Chehalis River GRP
- Interim update: N/A
- Last full updated: 2015
- Public Comment: GRPs@ecy.wa.gov
Table of Contents
- Spill Response Contact Sheet (Download PDF)
- Response Options and Considerations (Download PDF)
- Response Strategies and Priorities (2-pagers) (Download PDF)
- Resources at Risk
- Economic Resources at Risk (Download PDF)
- Record of Changes (Download PDF)
This section provides a description of the area’s physical features, hydrology, climate and winds, and includes an overview of oil spill risks in the Chehalis River area. The planning area begins on the Chehalis River, upstream of Cosmopolis at River Mile (RM) 4. It follows the river southeast to the city of Chehalis (RM 70), and then west to Pe Ell (RM 110). The plan also covers the lower few miles of tributaries, including the South Fork Chehalis River, Newaukum River, Skookumchuck River, Black River, Satsop River and Wynoochee River, and many other creeks and streams. The lower 4 miles of the Chehalis River, from Cosmopolis to the river mouth, is included in the Grays Harbor GRP.
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Along the river, in order from the mouth to the headwaters, the Chehalis passes by the communities of Cosmopolis, Central Park, Montesano, Satsop, Fuller, Elma, Malone, Porter, Oakville, Rochester, Gate, Grand Mound, Littlerock, Maytown, Tenino, Fords Prairie, Centralia, Chehalis, Adna, Curtis, Dryad, Doty and Pe Ell. The planning area fully resides within the limits of Grays Harbor, Lewis, Thurston, and Pacific counties. Portions of Water Resource Inventory Area 14 (Kennedy-Goldsborough), WRIA-22 (Lower Chehalis), WRIA-23 (Upper Chehalis), WRIA-24 (Willapa), and WRIA-26 (Cowlitz) are included within the boundaries of the planning area.
The upstream boundary of the GRP planning area is near the river’s source in the Doty Hills, northeast of Willapa Bay, and along the South Fork of the Chehalis in the Boistfort Prairie, west of Winlock. This area is a mix of forested hills and agricultural valleys, from 99% forest cover along Elk Creek near Doty, to 17% agriculture between Curtis and the Newaukum (Chehalis Basin Partnership). Throughout the watershed, “principal crops include hay and silage, with some vegetables and small grains. Land is also used for pasture” (Chehalis Basin Partnership). The area upstream of Pe Ell is covered by large swaths of forest, most of it owned by Weyerhaeuser and harvested for lumber.
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The major population center in the planning area is spread between the cities of Chehalis (population 7,345) and Centralia (pop. 16,670), along the Interstate 5 corridor (Office of Financial Management). This area includes the lower sections of the Newaukum and Skookumchuck Rivers and their many tributaries. Forest cover here drops to 69%, with approximately 25% of the land devoted to farming and the remaining 6% used by industry and cities (Chehalis Basin Partnership). Several miles outside of the planning area, the Skookumchuck Dam provides water to a steam power plant and some flood control for the city of Centralia.
North of Centralia, along I-5, is a valley of large creek complexes, including Beaver Creek and Scatter Creek. These creeks flow through protected prairies that are unique to this part of Washington and home to many endangered species, including butterflies, gophers, toads and birds. Salmon also use these areas for spawning and rearing.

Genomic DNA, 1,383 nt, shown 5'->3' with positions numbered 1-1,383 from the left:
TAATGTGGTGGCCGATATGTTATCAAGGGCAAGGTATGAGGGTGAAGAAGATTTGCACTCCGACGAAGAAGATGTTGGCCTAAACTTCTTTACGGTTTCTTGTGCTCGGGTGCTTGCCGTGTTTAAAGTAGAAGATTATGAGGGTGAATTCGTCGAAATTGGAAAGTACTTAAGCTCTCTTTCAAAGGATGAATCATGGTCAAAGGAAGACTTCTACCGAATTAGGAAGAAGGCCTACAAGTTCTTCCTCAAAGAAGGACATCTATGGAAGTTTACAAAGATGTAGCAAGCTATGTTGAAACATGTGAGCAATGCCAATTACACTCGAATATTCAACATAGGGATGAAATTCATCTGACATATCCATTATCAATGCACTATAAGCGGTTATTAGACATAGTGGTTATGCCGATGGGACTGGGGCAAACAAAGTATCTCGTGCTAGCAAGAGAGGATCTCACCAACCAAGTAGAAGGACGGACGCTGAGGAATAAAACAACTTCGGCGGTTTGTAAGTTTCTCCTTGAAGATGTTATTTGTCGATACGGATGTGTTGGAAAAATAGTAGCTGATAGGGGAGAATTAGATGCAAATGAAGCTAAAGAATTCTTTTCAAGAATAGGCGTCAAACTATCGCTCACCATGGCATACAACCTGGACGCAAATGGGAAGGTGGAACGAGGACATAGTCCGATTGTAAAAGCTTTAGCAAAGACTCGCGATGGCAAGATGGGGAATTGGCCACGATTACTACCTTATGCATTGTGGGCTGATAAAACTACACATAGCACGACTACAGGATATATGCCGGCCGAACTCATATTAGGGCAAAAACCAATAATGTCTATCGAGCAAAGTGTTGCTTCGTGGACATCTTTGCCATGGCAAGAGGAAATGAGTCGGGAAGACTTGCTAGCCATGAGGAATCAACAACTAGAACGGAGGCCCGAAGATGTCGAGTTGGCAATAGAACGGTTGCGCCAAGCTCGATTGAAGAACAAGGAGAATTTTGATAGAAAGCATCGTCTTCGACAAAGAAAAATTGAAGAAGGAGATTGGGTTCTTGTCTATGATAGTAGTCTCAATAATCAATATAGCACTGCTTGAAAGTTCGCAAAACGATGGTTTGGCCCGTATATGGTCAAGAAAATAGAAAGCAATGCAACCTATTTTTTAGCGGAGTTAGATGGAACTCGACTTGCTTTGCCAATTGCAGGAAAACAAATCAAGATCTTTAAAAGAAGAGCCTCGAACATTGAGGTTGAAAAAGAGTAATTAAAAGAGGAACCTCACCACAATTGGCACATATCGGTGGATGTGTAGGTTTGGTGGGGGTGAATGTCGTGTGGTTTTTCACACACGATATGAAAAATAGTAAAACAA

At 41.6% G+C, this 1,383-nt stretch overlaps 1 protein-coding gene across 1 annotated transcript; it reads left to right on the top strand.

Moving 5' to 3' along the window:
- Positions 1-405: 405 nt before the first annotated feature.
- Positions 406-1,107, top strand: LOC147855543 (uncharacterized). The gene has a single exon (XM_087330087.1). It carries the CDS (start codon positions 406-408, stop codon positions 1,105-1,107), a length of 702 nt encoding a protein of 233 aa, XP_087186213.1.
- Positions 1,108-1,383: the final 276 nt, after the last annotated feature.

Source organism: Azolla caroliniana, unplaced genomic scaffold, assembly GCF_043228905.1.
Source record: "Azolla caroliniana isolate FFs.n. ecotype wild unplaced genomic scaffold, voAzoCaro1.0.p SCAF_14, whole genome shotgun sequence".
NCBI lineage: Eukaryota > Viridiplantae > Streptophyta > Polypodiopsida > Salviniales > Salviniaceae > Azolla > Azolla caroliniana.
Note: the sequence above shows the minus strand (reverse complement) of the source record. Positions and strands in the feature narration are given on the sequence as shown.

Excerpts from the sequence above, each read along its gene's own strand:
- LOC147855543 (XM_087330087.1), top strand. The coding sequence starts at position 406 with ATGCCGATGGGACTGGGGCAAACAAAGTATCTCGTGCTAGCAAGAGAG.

The area around Grand Mound, where Highway 12 splits west from I-5, is a wide, flat valley filled with a mix of farming and small communities along the river. The Black River passes along the northwest edge of this valley and is fed by a mix of creeks, as well as Black Lake in Olympia. Bordering the Black and then Chehalis River to the northeast is the Capitol State Forest, a state-protected area with no development, used for hiking and camping. The Black River also has large wetland complexes near Rochester, with large buffers of dense riparian vegetation between agricultural fields and the river channel.
The Black River crosses under Highway 12 and empties into the Chehalis River downstream of Rochester, cutting through the middle of the Chehalis Indian Reservation. The valley downstream of Oakville becomes narrower, with the Chehalis River edging close to the steep slopes of the Capitol Forest to the east, while the western side of the floodplain is covered in farms. The river in this area has changed course over the years, with side channels, oxbows and other wetlands scattered along its banks.
In Elma, Highway 12 meets Highway 8, running east to west between Olympia and Aberdeen. The river also changes course here, from northwest to due west. Cloquallum Creek, fed by Wildcat Creek and other streams that crisscross under Highway 8 to drain the Black Hills and Olympic foothills, passes through Elma to meet the Chehalis in a series of wetlands and oxbows. From here to Cosmopolis, a buffer of farms and wetlands separates the main highway from the river.
A few miles west of Elma is the Satsop River, a major tributary that drains the Olympic mountains. Past the Satsop is the city of Montesano and the Wynoochee River, another large watershed flowing from the Olympics. From Montesano downstream the river has noticeable tidal influence.